Authorised push payment (APP) scams happen when criminals persuade you to make a bank transfer. They'll usually pretend to be from a reputable business or organisation and try to pressure you into acting quickly. This is so you don't have time to realise it's a scam.

Here are some of the most prevalent APP scams impacting business customers.

Business Email Compromise (BEC)

Business E-mail Compromise (BEC) is a sophisticated scam targeting businesses that make regular payments, tricking them into making payments to a fraudsters account, instead of the genuine payees account.

Watch: BEC in practice

Main variations of this type of scam involve:

Email spoofing – The fraudster spoofs an email address, usually a supplier’s or a business owners’. It doesn’t require compromising any email accounts but instead, the invoice is sent from an email account that is so close to the domain of the vendor that most people would miss the change, for example, instead of

A Compromised Email Account - This involves the actual compromise of a supplier’s email account or one of the business’ senior staff’s email account (such as the CEO).

Payment Diversion/Invoice Fraud

Using one of the methods above, the fraudster sends an email to the individual or team responsible for making payments. The email is usually well timed, is written in the correct tone and contains a sense of urgency. Sometimes the request will be to pay a new beneficiary but often, the request is to pay a known supplier, using new account details which the fraudster has provided.

Steps to take to reduce the risk of BEC

  • Educate your staff – make sure everyone is aware of BEC
  • Always verify any change of account details, over the telephone, on known contact details. Don’t use any numbers or contact information listed in the email.
  • Thoroughly review emails, looking out for subtle differences in the email address.
  • Incorporate a robust due diligence culture in your business which may include a two-tier approval for payments

Telephone Scams

In this scam, criminals call pretending to be from the police or your bank, convincing you to make a payment to an account they control. They might also claim to represent a utility company, IT support or government department.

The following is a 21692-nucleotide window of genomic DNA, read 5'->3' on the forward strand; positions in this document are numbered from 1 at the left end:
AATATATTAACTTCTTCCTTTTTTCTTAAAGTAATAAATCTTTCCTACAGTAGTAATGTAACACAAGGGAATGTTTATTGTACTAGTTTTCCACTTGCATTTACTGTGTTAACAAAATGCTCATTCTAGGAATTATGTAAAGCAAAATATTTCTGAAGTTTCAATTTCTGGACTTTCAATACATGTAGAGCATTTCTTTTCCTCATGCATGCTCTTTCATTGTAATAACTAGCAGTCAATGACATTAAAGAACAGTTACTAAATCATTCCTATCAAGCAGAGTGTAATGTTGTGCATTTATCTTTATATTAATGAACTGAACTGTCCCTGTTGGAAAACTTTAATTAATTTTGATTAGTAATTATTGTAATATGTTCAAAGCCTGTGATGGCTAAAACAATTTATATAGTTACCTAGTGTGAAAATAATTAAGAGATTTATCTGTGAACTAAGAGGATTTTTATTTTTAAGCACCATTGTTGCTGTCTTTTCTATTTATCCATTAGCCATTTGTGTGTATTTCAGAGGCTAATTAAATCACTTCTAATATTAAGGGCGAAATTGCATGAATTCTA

Watch: Troy the magician display some of the fraudsters tricks

The most common scam is where the fraudster informs you there has been fraud on your bank account, and you must move money to a ‘safe account’. Common scams include bogus claims that the victim must settle a fine, pay overdue tax or return a refund. Sometimes the criminal asks for remote access to the victim’s computer as part of the scam, claiming they need to help ‘fix’ a problem.

Protect yourself from telephone scams

  • HSBC will never ask you to move money to a ‘safe account’
  • NEVER give out your PIN, card details, Internet Banking Secure Key Codes, or any One Time Passcodes (OTPs)
  • REMEMBER, genuine phone numbers can be spoofed
  • Don’t be afraid to end a call and call the organisation back on a genuine number, using a different phone where possible

Purchase Scams

Purchase scams happen when you pay for an item or services that never materialise. The company seemingly disappears and your money is lost.

Typically, these scams:

  • offer a too-good-to-be-true deal or discount
  • have 'limited availability', or are a 'special offer' to encourage you to act quickly
  • persuade you to send money before receiving a service
  • are advertised on social media or other online marketplaces, or in some cases through legitimate looking websites that have actually been set up by fraudsters
  • ask you to send money via bank transfer rather than using a card or cheque

When making purchases online

  • Review the webpage and address for misspellings, additional characters
  • Research the company before making a purchase
  • Search the company online with buzzwords ‘scam’ and ‘fraud’ to see if there are negative reports
  • Always use a secure payment method and be wary if asked to make bank transfers upfront
  • Check the returns and cancellations policy
  • REMEMBER, if the offer is too good to be true, it normally is

Investment Scams

Criminals may contact you to offer investment opportunities which may seem too good to turn down. They often use false testimonials, fake celebrity endorsements, spoof websites and fake companies with names similar to genuine organisations. In lots of cases, they will also provide lots of convincing marketing materials to make the scam appear genuine.

Recent scams involve investment opportunities in gold, property, wine and cryptocurrencies.

Stay safe when making investments

  • Use the Financial Conduct Authority (FCA) website to check that the company your investing in is registered.
  • Check the FCA website for their list of companies that have been reported for investment scams.
  • Always talk through an investment opportunity with family and friends – a second opinion can often help spot fake opportunities
  • Research the investment opportunity online, checking for reviews and paying attention to negative news and comments.

Further Resources

Take 5 – Stop, Challenge and Protect

NCSC – National Cyber Security Centre advice and guidance on a range of cyber topics